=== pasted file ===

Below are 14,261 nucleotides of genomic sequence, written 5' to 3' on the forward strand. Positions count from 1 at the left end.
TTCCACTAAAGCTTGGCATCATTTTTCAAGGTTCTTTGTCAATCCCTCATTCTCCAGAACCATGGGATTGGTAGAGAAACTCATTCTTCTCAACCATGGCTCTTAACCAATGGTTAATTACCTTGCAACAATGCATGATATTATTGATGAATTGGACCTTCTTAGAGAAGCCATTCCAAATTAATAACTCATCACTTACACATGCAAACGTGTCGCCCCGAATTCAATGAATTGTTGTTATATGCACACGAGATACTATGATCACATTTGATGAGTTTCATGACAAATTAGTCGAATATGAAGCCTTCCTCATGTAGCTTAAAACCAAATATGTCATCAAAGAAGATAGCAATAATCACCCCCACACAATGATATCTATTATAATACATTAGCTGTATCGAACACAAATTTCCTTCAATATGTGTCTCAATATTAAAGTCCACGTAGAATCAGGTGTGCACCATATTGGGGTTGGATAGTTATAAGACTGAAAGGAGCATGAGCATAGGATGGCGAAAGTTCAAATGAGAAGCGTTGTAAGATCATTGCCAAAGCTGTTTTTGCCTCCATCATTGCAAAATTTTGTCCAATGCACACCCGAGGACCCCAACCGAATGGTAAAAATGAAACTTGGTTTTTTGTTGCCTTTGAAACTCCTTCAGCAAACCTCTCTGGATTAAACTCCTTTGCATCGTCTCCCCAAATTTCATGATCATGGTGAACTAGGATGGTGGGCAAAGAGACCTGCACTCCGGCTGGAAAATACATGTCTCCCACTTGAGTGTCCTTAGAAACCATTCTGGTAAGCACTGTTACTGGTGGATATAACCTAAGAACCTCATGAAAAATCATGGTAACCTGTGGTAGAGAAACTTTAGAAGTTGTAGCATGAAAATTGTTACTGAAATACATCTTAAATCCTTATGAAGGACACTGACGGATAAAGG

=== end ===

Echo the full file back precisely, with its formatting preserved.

Below are 14,261 nucleotides of genomic sequence, written 5' to 3' on the forward strand. Positions count from 1 at the left end.
TTCCACTAAAGCTTGGCATCATTTTTCAAGGTTCTTTGTCAATCCCTCATTCTCCAGAACCATGGGATTGGTAGAGAAACTCATTCTTCTCAACCATGGCTCTTAACCAATGGTTAATTACCTTGCAACAATGCATGATATTATTGATGAATTGGACCTTCTTAGAGAAGCCATTCCAAATTAATAACTCATCACTTACACATGCAAACGTGTCGCCCCGAATTCAATGAATTGTTGTTATATGCACACGAGATACTATGATCACATTTGATGAGTTTCATGACAAATTAGTCGAATATGAAGCCTTCCTCATGTAGCTTAAAACCAAATATGTCATCAAAGAAGATAGCAATAATCACCCCCACACAATGATATCTATTATAATACATTAGCTGTATCGAACACAAATTTCCTTCAATATGTGTCTCAATATTAAAGTCCACGTAGAATCAGGTGTGCACCATATTGGGGTTGGATAGTTATAAGACTGAAAGGAGCATGAGCATAGGATGGCGAAAGTTCAAATGAGAAGCGTTGTAAGATCATTGCCAAAGCTGTTTTTGCCTCCATCATTGCAAAATTTTGTCCAATGCACACCCGAGGACCCCAACCGAATGGTAAAAATGAAACTTGGTTTTTTGTTGCCTTTGAAACTCCTTCAGCAAACCTCTCTGGATTAAACTCCTTTGCATCGTCTCCCCAAATTTCATGATCATGGTGAACTAGGATGGTGGGCAAAGAGACCTGCACTCCGGCTGGAAAATACATGTCTCCCACTTGAGTGTCCTTAGAAACCATTCTGGTAAGCACTGTTACTGGTGGATATAACCTAAGAACCTCATGAAAAATCATGGTAACCTGTGGTAGAGAAACTTTAGAAGTTGTAGCATGAAAATTGTTACTGAAATACATCTTAAATCCTTATGAAGGACACTGACGGATAAAGG